Environmental Issues: Transportation
It’s time to move beyond oil and develop cleaner fuels to run America’s cars, trucks and buses.
For more than a century, America has relied almost entirely on a single fuel to move goods and people around the country: oil. Our transportation sector gobbles up 70% of the oil we use and produces one-third of our global warming pollution. This habit has become a dangerous addiction that threatens our national security, our climate and our economic prosperity.
We import about half our oil, much of it from unfriendly or unstable parts of the world, or from countries like Canada that are producing increasingly dirtier forms of oil. Our oil dependence shackles us to a massive, volatile, global oil marketplace, leaving us vulnerable to price spikes. Increasing domestic oil production, no matter how much or where we drill, would yield a drop in the barrel compared to our consumption.
Boosting Clean Biofuels and Electricity
Good sources of biofuels include sustainably farmed switchgrass, a native perennial grass capable of producing high yields on otherwise non-forested, fallow land.
Running our cars and trucks on cleaner fuels, including biofuels and electricity, is a critical part of developing a new energy economy. Biofuels, made from plant materials instead of petroleum, can be a clean, renewable energy resource if they're grown right. The key to our success is promoting the development of the best biofuels – the ones that reduce global warming pollution and protect the environment. These biofuels might be made, for example, from agricultural waste or a non-food, native plant like switchgrass that is grown on unproductive land.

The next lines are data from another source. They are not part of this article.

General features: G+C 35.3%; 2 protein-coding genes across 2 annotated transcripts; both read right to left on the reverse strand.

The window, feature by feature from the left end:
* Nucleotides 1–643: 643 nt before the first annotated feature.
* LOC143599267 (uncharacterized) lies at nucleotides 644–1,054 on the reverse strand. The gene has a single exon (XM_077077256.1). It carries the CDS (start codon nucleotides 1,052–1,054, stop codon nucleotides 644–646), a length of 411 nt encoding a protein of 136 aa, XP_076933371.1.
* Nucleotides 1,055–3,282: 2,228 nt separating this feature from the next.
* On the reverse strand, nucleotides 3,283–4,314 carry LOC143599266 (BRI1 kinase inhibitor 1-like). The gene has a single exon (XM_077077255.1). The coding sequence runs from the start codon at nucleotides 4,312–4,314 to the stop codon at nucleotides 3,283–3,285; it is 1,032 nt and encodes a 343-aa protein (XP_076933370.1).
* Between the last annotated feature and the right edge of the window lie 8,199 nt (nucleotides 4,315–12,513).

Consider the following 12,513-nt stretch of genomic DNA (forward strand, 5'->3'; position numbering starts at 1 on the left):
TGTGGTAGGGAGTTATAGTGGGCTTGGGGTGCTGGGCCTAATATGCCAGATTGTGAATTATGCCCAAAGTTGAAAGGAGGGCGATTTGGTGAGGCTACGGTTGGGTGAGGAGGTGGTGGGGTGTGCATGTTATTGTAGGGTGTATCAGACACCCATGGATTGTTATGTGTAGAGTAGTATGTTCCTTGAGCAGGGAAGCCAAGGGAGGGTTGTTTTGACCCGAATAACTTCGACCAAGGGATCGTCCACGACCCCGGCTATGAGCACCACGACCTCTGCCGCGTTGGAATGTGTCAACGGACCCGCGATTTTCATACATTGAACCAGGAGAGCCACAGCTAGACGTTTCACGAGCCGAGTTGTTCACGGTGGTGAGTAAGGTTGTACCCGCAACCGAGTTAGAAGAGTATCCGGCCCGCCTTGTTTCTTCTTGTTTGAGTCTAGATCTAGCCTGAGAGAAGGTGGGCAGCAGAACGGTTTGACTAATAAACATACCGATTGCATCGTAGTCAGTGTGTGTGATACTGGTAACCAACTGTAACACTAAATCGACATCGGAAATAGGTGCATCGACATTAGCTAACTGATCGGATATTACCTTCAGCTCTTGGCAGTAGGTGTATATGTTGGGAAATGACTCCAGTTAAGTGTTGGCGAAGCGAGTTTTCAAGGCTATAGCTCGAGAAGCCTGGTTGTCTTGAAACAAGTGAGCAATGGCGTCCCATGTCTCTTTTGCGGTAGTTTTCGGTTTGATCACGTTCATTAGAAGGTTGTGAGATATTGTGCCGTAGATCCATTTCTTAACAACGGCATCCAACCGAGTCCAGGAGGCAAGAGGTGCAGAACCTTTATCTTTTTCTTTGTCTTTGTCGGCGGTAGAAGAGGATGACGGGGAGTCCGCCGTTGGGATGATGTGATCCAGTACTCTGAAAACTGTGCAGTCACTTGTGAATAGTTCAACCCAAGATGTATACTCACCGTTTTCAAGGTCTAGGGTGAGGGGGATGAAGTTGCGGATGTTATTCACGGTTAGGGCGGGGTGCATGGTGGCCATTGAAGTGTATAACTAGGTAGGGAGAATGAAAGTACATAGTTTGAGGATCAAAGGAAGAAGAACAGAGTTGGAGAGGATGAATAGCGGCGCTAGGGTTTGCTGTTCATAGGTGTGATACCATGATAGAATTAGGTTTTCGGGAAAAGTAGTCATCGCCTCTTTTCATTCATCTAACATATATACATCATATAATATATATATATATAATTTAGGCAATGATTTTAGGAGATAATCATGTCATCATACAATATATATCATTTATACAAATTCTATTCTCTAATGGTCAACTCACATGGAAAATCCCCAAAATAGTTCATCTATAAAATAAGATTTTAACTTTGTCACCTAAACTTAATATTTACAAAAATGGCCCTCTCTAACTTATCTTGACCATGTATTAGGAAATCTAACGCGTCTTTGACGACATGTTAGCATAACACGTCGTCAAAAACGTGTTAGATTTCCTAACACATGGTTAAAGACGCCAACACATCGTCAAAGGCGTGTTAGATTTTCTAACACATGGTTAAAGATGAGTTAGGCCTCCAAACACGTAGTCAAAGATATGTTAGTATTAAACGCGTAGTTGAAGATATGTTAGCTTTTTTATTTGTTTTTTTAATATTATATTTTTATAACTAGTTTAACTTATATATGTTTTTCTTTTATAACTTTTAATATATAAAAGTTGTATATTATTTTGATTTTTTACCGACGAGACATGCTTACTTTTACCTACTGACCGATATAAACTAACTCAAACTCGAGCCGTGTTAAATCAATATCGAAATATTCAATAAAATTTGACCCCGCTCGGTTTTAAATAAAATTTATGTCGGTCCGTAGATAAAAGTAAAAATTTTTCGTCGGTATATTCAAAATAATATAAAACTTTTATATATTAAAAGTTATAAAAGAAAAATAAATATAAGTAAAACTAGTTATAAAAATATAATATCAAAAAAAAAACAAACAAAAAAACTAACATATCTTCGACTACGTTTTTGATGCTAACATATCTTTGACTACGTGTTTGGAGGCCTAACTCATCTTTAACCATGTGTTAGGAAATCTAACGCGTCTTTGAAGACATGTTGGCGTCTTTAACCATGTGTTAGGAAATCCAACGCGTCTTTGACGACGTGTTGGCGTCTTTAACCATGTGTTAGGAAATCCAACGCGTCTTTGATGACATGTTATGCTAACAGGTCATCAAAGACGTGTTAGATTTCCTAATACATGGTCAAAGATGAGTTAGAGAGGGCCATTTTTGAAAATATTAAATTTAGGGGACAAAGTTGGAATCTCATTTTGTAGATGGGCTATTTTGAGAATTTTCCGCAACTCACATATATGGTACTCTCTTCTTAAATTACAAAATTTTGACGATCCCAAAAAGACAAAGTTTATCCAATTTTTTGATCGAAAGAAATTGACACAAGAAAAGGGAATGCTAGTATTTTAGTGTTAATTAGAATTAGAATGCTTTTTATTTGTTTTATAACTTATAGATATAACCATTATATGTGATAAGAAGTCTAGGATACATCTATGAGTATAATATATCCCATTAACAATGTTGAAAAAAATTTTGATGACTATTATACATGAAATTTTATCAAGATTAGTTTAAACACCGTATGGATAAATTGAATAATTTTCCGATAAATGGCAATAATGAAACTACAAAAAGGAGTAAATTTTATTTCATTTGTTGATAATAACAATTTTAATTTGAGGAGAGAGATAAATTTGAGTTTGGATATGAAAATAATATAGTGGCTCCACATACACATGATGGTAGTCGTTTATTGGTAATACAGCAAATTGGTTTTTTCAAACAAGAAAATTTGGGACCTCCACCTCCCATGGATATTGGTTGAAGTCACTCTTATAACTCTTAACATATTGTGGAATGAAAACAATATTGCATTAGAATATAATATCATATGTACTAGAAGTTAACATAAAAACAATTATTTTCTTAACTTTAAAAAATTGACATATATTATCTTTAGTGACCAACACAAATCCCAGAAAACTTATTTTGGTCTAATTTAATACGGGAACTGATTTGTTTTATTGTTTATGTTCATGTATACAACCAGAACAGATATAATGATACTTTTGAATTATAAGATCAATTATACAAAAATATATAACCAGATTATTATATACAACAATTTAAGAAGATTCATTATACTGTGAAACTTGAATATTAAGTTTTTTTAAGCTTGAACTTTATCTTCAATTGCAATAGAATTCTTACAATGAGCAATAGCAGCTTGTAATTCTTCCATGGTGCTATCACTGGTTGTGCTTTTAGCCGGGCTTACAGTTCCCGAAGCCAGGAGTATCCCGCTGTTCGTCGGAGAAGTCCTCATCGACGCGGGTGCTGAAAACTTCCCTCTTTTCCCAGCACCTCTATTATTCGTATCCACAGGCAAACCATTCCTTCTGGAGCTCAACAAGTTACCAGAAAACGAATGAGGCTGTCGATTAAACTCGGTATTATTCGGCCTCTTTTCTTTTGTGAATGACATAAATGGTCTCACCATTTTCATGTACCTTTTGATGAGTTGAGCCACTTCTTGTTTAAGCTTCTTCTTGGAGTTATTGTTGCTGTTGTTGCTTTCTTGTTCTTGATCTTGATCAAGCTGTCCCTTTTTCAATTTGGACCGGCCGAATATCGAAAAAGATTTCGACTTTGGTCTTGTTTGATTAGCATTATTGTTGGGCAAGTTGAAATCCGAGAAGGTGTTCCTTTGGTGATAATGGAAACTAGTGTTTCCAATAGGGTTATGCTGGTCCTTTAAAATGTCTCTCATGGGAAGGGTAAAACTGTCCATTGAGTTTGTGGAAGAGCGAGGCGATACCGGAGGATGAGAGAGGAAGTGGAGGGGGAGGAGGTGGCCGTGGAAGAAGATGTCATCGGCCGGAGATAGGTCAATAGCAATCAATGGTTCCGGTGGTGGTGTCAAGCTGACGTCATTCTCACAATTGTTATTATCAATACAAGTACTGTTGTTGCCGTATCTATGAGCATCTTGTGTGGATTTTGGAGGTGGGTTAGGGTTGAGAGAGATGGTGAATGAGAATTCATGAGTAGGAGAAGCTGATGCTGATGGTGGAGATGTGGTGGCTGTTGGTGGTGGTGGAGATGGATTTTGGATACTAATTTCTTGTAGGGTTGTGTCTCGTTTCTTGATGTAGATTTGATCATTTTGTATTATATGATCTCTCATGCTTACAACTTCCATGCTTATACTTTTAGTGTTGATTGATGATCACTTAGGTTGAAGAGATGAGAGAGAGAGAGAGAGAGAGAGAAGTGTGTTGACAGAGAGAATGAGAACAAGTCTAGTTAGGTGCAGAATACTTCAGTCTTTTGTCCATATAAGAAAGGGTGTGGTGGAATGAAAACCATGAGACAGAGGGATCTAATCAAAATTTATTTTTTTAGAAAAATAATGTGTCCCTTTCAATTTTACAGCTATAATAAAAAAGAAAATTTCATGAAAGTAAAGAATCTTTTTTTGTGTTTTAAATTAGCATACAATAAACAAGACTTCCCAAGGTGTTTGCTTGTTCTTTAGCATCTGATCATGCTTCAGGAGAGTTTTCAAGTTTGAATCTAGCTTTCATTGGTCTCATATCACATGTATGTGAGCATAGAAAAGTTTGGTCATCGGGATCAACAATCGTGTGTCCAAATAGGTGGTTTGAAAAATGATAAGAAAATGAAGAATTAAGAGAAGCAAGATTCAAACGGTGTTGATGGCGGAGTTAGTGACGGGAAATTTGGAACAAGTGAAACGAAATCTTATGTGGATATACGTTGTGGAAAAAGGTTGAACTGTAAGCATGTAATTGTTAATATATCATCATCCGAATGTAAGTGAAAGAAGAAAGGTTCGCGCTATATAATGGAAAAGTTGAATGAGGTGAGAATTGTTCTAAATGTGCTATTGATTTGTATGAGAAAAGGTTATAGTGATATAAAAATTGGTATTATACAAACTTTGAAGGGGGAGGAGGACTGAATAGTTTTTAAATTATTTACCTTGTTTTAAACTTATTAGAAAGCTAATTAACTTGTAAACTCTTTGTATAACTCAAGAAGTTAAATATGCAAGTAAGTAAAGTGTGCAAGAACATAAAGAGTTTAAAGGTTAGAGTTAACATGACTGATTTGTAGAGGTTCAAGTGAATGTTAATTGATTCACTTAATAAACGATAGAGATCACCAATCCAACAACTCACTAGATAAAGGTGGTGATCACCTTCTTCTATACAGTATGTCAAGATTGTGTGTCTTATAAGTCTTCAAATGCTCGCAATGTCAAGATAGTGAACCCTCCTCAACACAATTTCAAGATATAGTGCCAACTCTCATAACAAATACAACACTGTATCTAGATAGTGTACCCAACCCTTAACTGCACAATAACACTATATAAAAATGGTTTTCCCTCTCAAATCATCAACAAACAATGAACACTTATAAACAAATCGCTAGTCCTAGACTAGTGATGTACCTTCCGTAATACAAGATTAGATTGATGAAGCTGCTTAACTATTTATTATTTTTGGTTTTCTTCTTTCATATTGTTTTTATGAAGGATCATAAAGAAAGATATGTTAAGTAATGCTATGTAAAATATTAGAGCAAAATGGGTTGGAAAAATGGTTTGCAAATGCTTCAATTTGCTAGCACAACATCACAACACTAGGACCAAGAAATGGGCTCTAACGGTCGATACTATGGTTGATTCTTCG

Advanced biofuels like these, however, have yet to be produced on a large scale. One way to help propel them out of the lab and into our gas tanks is by ending nearly $16 billion dollars in annual subsidies for fossil fuels and corn ethanol and investing in advanced biofuels instead, with a goal of getting 1 billion gallons of the best fuel to the pumps by 2014.
Electricity is another important low-carbon fuel that can power part of our vehicle fleet and help protect consumers from gas price spikes. Even on today's electric grid, a car that runs on electricity creates less global warming pollution than a conventional car. And as our electrical grid becomes greener, plug-in vehicles will get greener, too, cutting pollution even more.
Stopping Dirty Fuels
Stopping dirty alternatives, such as fuels made from tar sands, liquid coal and oil shale, is also critical. When oil prices are high, extracting petroleum from these unconventional sources looks attractive - if you ignore their environmental costs. These destructive fuels are two to five times as polluting to produce as oil because their extraction and manufacturing processes are so energy-intensive. Extracting these fuels harms ancient forests and bird habitat, and puts water supplies at risk.
Yet the oil and gas lobby is working hard to downplay the risks and make these dirty fuels part of our new energy plan. Unless dirty fuel subsidies are eliminated and new rules encouraging low-carbon fuels are put into place, the environmental benefits of clean fuel production risk being wiped out by a wave of dirty fuels.
last revised 4/27/2011
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